Life as a Blouse: Confessions of an Effeminate Top

Tackling toxic gay masculinity with a stiff D and a limp wrist.

Full disclosure: I’m a top.

Moreover, I’m that most rare—some would say endangered—species: a total top. I’d go so far as to say that I’m a gold-star top, meaning I’ve never been penetrated. Fully, anyway. Though several brave souls have tried, my back door is as tight as the Democratic primary and as inaccessible as the logic of a Trump voter. It’s not a point of pride or anything—just the way my sexual life turned out.

Ideally, I would identify as an “aspirational vers,” since I’ve always felt like I’m missing out on a whole different experience that many, many, many men seem to really, really, really enjoy. But I just haven’t found the right Mr. Gorbachev to tear down this wall. That being said, I do like being a top. A lot. While I do appreciate a nice dick on a man, I’ve got a Tina Belcher–esque fascination-cum-obsession with butts.

Same, sis.

I’d use one for a pillow if I could.

The thing is, while I’ve embraced being a top, I’ve also embraced being a full-blown faggot. But if my butch-queen dichotomy works well for me, I’ve learned that it’s not everyone’s cup of tea.

You know those kids who basically come out of the womb gay, clutching a Judy at Carnegie Hall record in one hand and a tiny vodka soda with two limes in the other? I was one of those kids. Like, everyone knew on some level that I was a fag. At least, that’s what the other kids at school told me.

I had a high, very lovely voice—to be honest, I really miss being a soprano—and was mistaken for a girl on a number of occasions until my voice finally changed and I settled into this tenor-baritone range that’s fine, I guess. And while I would deny that I was gay, I knew the real tea. How many 6-year-old boys can recite the “I’m a winner, baby!” monologue from Mahogany? The awesome ones, that’s who.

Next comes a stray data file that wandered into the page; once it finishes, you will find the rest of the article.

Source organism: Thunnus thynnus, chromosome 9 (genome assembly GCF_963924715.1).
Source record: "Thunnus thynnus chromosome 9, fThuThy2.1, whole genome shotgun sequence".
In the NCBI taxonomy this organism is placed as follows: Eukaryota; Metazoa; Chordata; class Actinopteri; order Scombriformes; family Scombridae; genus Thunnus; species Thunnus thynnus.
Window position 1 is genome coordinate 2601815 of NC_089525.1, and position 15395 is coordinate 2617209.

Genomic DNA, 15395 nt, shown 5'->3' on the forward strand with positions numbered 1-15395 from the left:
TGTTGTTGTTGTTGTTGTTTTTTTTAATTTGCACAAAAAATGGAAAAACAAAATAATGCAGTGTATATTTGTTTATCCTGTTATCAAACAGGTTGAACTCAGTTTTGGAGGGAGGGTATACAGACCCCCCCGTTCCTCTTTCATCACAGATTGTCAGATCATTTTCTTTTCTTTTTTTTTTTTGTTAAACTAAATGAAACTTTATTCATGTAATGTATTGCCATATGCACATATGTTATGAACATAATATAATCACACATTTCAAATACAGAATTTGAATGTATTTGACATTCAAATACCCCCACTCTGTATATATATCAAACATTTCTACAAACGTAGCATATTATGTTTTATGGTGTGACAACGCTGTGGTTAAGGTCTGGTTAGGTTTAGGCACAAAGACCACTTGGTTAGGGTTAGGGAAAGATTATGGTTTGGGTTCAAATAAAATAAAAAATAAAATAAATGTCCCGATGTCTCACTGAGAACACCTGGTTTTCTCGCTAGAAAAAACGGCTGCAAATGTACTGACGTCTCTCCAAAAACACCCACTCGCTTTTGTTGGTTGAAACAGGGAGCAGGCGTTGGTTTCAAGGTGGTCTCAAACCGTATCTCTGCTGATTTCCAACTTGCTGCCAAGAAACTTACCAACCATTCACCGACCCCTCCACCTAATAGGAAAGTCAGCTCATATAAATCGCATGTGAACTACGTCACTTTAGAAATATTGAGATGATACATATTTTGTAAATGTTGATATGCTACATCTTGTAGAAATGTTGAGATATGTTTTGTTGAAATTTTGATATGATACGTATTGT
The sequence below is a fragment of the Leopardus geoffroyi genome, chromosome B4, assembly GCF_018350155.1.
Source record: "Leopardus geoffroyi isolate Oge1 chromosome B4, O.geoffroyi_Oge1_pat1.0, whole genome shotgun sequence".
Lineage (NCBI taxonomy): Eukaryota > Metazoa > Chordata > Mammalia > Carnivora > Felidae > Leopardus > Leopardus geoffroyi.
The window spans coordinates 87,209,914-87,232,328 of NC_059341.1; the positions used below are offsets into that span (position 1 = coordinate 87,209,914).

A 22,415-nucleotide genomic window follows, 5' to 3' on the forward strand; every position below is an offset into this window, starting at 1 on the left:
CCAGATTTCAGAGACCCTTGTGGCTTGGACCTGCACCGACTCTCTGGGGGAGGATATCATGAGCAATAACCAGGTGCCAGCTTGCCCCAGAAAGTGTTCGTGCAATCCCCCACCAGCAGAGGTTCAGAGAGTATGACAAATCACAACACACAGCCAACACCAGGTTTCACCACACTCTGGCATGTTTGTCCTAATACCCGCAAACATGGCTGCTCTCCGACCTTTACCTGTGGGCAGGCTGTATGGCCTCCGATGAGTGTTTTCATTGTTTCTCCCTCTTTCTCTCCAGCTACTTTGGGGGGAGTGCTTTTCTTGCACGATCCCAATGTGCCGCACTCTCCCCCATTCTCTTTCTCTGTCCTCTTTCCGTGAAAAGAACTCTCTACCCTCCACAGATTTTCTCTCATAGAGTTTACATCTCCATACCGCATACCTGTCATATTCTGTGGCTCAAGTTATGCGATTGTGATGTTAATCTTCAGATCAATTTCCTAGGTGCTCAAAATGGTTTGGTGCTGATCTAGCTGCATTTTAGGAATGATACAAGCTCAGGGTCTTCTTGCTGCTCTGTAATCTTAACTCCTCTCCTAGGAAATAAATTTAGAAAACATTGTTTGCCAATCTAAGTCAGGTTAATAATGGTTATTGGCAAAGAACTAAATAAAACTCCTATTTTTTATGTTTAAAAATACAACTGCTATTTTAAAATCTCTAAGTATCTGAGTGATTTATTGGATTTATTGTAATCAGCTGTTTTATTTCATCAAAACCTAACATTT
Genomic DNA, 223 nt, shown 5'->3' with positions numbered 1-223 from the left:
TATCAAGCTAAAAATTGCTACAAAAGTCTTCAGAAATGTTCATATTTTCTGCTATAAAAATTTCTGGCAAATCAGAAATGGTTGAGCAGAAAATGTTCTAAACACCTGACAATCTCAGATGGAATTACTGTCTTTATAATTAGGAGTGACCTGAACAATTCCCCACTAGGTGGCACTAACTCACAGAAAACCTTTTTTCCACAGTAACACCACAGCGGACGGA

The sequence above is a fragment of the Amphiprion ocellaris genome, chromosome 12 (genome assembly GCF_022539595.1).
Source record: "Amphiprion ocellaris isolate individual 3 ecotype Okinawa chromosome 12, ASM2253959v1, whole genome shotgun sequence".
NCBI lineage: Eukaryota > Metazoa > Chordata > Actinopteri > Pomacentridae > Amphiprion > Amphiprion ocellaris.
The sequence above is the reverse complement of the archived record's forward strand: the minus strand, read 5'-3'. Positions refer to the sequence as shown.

By the time I started coming out to my friends around age 14 and 15, I had gotten fairly comfortable with my sissyhood. I didn’t care for sports, couldn’t play them, still can’t catch a ball to save my actual life. I felt far more comfortable watching reruns of The Golden Girls or memorizing Katharine Hepburn’s mannerisms in The Philadelphia Story than doing more stereotypically boyish things.

Me during summer break 1996.

While craving Barbie dolls I dutifully played with my old hand-me-down action figure of future former governor Jesse “The Body” Ventura, finding an odd pleasure in his hard plastic muscles and rounded butt.


Little did I know this would plant a seed that would bear its fruit years later.

I always assumed when I had sex for the first time that I’d be getting nailed like a poster to the wall—crooked and (at least at first) upside down. I just assumed I would be the passive one because boys like me, it seemed, were the ones who got fucked. It took me a while to lose my virginity until I just took matters into my own hands and did it the old-fashioned way: I found some rando on Craigslist and got it over with. It’s called romance.

For the rest of my 20s, I was single and begrudgingly ready to mingle, and once Grindr became a thing, mom was out getting laid in these streets. In this case, I’m mom.


And mom liked being a top. The problem was that Grindr introduced a very specific standard of masculinity that I found all but impossible to reach. Impossible mostly because I didn’t want to change who I was in order to get laid. That seemed to undermine the whole experience of dating or hooking up since I’d always hoped, rather naively, that a guy would be into me for me, not just the idea of me.